In a research by Zurich’s Institute of Environmental Engineering that looked at the overall environmental impact, taking into consideration the production and use of liquid and solid soaps, liquid soap turned out to produce ten times more carbon emissions than bar soap due to the added synthetic chemicals that require energy to make. Liquid soaps also rely on specific plastic dispensers, many of which are tough plastics and made of several plastic types and in all are more energy-intensive to manufacture than a simple pulp-based box.
During transportation, solid soaps are light years ahead in the game: more efficient (stackable) and lighter compared to soap dispensers. If you are refilling a battle at a store you might think you get away with it, but even the store requires large dispensers that are delivered to them in order to serve you. Solid soaps simply can’t be beaten here, resulting in fewer deliveries for sellers (also less costs and simpler inventory management) and lighter loads, so less carbon emissions.
Water consumption and land usage
Chemicals found in the liquid soaps require more wastewater treatment however there’s a slim advantage to liquid soaps when it comes to land usage because most bar soaps contain vegetable oil derivatives that are farmed crops. This is particularly true when comparing to a bar soap that uses palm oil, the monocrop that is destroying biodiversity in our neighbouring countries. But don’t be fooled, palm oil-derived products (there are over 200 different names for palm oil!) also make their way into liquid soaps, they just use less because water is the main ingredient.
Packaging and end-of-life
Where liquid soaps fail the most. As mentioned, it costs more resources to make but on top, complex dispensers whose different plastics are assembled together and cannot be separated will likely not get recycled. On top, they often come with shrink wrap to avoid tampering in stores, and that cannot be reused for sure! That said, if you buy soap bars in the supermarket, they usually come in a cardboard box in a shrink wrap that you can’t see (an unpleasant surprise when you thought you had managed to make it a disposable plastic-free buy!).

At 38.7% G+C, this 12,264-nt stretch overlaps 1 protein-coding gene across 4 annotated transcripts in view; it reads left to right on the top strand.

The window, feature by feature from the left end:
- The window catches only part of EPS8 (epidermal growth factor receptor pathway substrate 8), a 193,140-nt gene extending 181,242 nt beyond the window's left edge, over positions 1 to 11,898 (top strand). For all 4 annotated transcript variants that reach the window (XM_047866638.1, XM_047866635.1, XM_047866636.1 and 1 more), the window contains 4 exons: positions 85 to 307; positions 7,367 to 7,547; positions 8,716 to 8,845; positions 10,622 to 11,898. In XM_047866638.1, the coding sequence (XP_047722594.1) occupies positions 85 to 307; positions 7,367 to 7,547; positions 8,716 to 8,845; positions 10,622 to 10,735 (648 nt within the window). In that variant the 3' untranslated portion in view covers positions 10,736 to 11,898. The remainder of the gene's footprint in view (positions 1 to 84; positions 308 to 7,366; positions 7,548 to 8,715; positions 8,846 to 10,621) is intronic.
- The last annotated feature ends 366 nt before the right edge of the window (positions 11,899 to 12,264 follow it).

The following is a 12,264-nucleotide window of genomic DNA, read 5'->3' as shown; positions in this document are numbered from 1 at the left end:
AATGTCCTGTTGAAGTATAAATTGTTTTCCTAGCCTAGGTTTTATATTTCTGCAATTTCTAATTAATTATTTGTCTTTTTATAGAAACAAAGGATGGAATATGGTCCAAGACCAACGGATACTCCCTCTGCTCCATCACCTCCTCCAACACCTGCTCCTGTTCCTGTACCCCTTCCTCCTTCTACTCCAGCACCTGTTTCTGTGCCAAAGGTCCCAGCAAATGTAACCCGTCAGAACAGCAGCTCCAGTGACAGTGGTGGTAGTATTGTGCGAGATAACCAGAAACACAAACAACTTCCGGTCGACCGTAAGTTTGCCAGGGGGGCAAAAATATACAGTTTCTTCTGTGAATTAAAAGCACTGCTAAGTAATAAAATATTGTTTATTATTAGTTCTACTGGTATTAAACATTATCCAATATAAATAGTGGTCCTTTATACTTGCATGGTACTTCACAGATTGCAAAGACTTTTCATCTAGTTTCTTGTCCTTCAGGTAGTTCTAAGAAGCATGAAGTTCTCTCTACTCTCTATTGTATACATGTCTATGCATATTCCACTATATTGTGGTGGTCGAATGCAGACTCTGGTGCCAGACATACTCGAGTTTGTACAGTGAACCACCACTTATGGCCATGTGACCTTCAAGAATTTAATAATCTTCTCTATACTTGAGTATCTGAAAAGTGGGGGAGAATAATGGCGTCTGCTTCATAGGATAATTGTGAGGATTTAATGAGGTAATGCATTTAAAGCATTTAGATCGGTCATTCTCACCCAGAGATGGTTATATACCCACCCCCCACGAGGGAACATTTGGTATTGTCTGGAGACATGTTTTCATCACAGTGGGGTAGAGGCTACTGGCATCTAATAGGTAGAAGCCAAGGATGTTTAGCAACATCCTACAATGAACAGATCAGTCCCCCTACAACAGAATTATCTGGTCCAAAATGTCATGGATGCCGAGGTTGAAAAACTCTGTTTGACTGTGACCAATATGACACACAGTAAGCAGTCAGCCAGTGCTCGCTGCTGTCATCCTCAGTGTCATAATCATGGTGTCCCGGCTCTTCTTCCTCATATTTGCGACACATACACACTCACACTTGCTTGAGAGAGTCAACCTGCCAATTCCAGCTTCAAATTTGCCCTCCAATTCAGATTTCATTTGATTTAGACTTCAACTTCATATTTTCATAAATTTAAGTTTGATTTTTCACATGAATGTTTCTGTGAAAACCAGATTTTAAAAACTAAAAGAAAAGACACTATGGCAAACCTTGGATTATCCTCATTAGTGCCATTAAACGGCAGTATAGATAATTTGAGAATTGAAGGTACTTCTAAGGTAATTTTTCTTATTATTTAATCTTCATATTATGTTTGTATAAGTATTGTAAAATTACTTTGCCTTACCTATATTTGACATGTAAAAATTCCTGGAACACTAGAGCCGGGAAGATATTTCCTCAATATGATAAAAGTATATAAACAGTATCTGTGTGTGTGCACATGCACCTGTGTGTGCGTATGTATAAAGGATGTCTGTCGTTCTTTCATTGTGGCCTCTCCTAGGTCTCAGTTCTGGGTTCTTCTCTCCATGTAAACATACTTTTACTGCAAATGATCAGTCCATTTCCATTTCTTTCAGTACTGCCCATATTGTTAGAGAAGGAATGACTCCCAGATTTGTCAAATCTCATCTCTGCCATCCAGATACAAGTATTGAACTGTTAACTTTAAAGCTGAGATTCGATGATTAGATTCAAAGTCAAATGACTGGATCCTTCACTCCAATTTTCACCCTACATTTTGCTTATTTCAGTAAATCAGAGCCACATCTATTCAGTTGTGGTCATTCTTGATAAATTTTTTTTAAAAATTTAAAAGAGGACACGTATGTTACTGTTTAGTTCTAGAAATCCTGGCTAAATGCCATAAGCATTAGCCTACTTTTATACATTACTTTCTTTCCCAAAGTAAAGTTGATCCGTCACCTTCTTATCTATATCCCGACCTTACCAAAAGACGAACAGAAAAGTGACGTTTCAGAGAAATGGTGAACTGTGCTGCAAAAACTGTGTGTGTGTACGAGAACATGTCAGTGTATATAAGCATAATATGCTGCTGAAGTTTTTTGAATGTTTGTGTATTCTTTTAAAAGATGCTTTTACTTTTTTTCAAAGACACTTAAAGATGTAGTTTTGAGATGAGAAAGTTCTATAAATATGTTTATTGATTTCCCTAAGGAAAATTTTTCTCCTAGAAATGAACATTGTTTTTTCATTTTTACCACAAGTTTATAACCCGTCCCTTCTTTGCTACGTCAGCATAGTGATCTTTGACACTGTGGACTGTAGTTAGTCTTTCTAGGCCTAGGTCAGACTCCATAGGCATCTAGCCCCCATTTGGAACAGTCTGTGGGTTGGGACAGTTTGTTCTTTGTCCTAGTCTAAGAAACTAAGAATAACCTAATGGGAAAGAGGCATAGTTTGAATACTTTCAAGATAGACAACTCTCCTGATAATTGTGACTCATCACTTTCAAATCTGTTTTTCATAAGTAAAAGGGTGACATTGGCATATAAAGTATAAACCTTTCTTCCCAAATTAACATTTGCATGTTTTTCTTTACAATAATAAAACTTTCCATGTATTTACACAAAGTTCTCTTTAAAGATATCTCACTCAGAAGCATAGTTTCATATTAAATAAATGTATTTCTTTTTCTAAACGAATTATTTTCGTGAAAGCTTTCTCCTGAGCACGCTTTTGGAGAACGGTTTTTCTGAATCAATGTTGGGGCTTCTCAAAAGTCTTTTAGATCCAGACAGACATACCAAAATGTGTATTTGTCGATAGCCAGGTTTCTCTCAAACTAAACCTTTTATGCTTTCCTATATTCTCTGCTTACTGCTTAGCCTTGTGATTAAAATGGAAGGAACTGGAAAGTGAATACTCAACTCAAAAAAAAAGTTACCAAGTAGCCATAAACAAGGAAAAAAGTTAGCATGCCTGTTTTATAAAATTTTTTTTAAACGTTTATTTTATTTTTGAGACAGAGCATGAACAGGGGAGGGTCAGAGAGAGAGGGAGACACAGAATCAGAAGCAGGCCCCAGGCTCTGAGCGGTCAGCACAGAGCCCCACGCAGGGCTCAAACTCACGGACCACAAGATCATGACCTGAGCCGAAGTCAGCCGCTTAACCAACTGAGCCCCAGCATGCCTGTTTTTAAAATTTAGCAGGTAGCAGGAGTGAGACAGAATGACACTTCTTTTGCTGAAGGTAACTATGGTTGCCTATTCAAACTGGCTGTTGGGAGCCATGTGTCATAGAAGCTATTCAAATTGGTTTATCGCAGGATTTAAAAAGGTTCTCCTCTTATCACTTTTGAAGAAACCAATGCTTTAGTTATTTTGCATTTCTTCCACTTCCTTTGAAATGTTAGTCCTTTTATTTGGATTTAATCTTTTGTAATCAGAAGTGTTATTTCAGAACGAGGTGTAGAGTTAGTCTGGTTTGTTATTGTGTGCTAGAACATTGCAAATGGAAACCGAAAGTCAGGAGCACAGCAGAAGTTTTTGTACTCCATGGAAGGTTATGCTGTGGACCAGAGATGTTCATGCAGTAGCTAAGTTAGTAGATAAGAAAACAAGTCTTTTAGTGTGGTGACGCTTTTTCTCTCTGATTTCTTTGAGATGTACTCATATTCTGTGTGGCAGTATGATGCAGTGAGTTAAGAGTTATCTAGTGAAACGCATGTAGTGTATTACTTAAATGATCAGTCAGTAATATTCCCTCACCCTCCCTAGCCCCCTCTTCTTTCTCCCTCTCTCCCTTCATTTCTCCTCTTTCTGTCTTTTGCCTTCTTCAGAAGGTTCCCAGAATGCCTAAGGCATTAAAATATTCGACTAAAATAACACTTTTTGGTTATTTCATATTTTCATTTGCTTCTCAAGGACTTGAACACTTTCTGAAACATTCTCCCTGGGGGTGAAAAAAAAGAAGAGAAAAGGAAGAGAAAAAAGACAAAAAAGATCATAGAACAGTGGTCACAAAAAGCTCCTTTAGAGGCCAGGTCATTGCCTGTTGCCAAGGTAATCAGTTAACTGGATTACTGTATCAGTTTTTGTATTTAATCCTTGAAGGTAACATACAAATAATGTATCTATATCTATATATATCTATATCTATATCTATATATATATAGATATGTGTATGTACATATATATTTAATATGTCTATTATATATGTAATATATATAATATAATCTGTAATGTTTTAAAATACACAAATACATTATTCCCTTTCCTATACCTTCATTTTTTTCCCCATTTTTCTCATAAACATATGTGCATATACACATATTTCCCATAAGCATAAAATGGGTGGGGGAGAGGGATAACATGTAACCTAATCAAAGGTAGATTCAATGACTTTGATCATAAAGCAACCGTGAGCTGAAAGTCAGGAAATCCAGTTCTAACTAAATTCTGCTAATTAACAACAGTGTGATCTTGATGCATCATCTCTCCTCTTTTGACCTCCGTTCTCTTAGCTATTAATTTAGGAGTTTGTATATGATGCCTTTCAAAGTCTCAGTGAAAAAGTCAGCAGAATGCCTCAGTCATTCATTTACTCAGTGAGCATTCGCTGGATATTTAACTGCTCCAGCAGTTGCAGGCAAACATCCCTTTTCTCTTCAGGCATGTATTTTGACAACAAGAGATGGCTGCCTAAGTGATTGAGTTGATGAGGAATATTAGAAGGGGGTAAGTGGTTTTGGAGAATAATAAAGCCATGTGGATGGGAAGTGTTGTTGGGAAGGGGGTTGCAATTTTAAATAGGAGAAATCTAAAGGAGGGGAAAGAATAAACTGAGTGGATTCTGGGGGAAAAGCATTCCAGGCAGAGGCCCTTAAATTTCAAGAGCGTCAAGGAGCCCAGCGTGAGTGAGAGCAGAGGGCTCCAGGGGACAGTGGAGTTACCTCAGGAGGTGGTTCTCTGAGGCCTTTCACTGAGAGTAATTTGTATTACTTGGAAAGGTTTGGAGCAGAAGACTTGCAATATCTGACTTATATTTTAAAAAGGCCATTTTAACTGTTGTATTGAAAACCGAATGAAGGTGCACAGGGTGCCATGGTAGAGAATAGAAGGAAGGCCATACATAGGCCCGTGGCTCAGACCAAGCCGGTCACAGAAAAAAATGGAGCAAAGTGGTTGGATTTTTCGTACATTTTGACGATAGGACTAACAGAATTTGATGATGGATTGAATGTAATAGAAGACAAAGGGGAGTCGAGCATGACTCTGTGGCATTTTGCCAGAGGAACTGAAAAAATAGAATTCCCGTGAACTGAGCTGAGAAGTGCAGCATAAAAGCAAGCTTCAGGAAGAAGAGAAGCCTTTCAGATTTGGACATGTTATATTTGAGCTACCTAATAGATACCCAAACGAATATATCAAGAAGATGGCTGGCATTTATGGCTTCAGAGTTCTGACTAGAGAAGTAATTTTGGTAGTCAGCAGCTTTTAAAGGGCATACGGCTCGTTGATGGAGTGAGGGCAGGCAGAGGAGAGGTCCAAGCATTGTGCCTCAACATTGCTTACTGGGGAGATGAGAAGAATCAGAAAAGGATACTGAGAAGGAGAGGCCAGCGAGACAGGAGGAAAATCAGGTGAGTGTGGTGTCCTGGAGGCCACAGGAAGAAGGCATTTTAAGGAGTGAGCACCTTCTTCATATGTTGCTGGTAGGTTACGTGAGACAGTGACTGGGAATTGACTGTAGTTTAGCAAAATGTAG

How to switch to soap bars
Now you know you want to move to soap bars, it might take a while to phase them out, which gives you the chance to research on which options are available, where to get them, and slowly replace them as you run out. Remember that as with all detergents and body products, you might need to test a few formulas before you find the right one for you.
Where to buy eco-friendly soaps?
Switching to bar soap bars can cut down a great amount of plastic consumption. To avoid the single-use packaging, head over to a bulk store and bring your own silicone box, bag, or metal tin box to store them in (especially as we live in a warmer-than-most-countries climate!). Bulk stores can be local stores as well as some leading beauty brands such as Lush, who have been making soap bars since day one.
Support Local and packaging-free
Local bulk stores you can visit here in Singapore: Eco.Le, The Source, Scoop Wholefoods, The Green Collective... Such shops also offer refills for your liquid soaps so that if you do really like them, you can avoid buying new bottles every time.
Singapore is small but we’re lucky to have our own independent handmade soap crafters such as Artisan’s Garden.
Do you have a favourite soap? Where do you get it from? Share with the community and help someone make a swap today!